How To Set-up a Drill Press Correctly
How To Set-up a Drill Press Correctly
Before Operating the Drill Press: It is important to know your drill press before operating it. The information provided here is of a general nature but appropriate for most drill presses. For specific data on your drill press, carefully check the owner's manual that came with it. By using the owner's manual, along with the information provided here, you will be able to get the most out of your drill press. Note Safety Goggles. Safety goggles or a safety face shield should be worn when operating any power tool, including the drill press.Installation When setting up the drill press in your shop, make sure to locate it where you can easily handle any workpiece. Good overhead light is of utmost importance, even if the tool is equipped with a lamp attachment. A nearby storage area to keep your bits and other accessories handy is a good step-saver to consider as well.
While the bench-type drill press can be mounted on the workbench, its operation will prove more satisfactory when mounted on a wood or steel stand of its own. (A steel stand usually can be purchased with the drill press.) When mounting the drill press to the bench, use bolts and nuts to fasten the base of the machine to the bench top. If there is any tendency for the drill press to tip over, slide or walk on the supporting surface during operation, the stand (floor model) or bench must be secured to the floor.
On a wooden floor, the bench and stand models can be secured with lag bolts. On concrete, use masonry bolts and anchors. Connecting the Drill Press to Power. A separate electrical circuit should be used for your power tools. This circuit should not be less than 12 gauge wire and should be protected with a 20-amp time-lag fuse. If an extension cord is used, use only a three-prong extension cord in a grounded three-pole receptacle. The wire rating of the extension cord should be matched with the motor amperage of the tool and length of cord. Replace or repair damaged or worn cords immediately. Before connecting the motor to the power source, make sure the switch is in the OFF position and that the electric current is of the same voltage as that stamped on the motor nameplate. All line connections should make good contact. Running on low voltage will damage the motor.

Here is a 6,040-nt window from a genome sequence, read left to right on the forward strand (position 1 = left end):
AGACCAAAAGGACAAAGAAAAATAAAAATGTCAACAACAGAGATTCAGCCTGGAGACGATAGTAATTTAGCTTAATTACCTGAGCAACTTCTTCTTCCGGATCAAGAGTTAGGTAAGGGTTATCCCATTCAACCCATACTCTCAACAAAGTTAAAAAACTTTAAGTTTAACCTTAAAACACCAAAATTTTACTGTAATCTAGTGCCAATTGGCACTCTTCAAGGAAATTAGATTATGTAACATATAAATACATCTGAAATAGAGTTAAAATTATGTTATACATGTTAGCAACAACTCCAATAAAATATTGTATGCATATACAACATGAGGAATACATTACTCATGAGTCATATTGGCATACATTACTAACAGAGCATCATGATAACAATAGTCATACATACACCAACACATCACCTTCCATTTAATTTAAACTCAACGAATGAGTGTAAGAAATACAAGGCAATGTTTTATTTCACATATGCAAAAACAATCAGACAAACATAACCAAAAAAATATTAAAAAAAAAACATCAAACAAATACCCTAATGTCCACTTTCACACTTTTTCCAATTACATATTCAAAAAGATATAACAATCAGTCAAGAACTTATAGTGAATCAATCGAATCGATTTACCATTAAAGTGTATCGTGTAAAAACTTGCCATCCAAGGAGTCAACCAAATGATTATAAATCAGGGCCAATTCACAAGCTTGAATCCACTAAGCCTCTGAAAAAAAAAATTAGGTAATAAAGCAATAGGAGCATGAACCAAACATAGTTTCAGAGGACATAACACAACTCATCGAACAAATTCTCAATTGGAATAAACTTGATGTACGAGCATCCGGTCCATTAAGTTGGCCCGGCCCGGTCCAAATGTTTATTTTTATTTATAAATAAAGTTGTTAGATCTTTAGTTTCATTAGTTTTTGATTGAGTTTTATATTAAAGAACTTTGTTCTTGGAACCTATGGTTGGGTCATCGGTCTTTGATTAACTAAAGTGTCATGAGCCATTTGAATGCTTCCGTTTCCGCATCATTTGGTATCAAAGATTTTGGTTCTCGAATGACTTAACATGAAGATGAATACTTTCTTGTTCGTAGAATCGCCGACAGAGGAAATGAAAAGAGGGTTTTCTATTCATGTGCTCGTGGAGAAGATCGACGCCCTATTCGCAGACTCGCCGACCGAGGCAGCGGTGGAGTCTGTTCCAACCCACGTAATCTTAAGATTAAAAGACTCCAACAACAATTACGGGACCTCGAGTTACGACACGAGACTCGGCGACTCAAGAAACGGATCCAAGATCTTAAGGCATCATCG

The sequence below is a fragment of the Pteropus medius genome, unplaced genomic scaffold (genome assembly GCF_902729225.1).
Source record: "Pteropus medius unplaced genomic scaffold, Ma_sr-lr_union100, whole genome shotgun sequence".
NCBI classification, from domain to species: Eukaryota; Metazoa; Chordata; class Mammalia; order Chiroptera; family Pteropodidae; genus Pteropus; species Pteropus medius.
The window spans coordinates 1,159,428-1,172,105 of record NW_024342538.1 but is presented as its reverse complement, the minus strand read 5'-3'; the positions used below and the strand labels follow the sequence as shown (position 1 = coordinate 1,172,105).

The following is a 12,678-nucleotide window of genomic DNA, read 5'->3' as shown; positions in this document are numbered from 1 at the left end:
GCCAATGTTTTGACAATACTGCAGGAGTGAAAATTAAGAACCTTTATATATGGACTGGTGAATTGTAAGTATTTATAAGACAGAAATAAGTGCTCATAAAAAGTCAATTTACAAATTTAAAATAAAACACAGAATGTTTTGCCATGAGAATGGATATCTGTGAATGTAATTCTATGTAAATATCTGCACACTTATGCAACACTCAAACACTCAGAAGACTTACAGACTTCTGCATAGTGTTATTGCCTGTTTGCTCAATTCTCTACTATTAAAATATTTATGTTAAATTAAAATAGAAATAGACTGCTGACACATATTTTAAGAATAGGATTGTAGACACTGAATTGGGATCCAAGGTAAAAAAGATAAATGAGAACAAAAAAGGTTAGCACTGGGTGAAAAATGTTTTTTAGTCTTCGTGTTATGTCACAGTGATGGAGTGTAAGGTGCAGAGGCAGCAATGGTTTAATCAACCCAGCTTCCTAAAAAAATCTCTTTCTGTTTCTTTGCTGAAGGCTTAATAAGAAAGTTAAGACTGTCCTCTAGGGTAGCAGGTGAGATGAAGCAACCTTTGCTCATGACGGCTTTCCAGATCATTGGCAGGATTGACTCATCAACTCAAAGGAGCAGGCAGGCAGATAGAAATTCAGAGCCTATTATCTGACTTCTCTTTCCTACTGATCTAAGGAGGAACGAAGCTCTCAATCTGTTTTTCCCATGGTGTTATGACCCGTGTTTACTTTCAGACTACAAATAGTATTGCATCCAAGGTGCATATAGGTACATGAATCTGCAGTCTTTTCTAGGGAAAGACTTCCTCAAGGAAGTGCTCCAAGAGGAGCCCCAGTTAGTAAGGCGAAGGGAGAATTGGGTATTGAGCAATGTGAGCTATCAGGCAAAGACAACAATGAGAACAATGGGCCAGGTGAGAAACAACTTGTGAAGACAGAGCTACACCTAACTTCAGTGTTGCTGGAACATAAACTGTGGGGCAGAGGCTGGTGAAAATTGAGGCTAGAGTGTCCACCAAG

The drill press must be grounded to protect the operator from electric shock. The motors for small drill presses are usually wired for 120 volts, single-phase, and are equipped with an approved three-conductor cord and three-prong grounding type plug to fit a properly grounded three-slot receptacle. The green conductor in the cord is the grounding wire. Never connect the green wire to a live terminal.
Lubrication On all drill presses, a coat of paste wax or a rub-down with a piece of wax paper will protect the surface of the table. Wiping with a slightly oiled cloth will discourage rusting of the column and quill. Also lubricate the spline and quill with a light machine oil. Make sure to read your tool's instructional manual for additional lubrication points. Speed and Feed Factors that determine the best speed to use in any drill press operation include: the kind of material being worked, size of hole, type of drill bit or other cutter, and the quality of the cut desired. The smaller the drill, the greater the required rpm. The speed should be higher for soft materials than for hard ones.
On most drill presses it is impossible to get the exact recommended speed, but you can come close by adjusting the drive belt on the step-cone pulleys. You will find a chart giving the various speed ratios available with your particular drill press somewhere in the owner's manual or on the tool itself. Regardless of the speed selected, remember that the tool should cut steadily, smoothly and without excessive vibration, no matter what the material. Decreasing or increasing RPM is sometimes necessary because of differences in boards, even boards of the same type of wood. After some experience with your machine, you will know which pulley step is best in each case.
Feed is the amount of pressure you apply to control penetration. Too much pressure will force the tool beyond its cutting capacity and result in rough cuts and jammed or broken tools. Too light a feed, particularly with metal or other hard material, causes overheating of the tool and burning of the cutting edge. The best results will be obtained by matching the correct speed with a steady feed pressure that lets the tool cut easily and at an even rate. The proper feed and speed make the job easier.
written by Paul Koch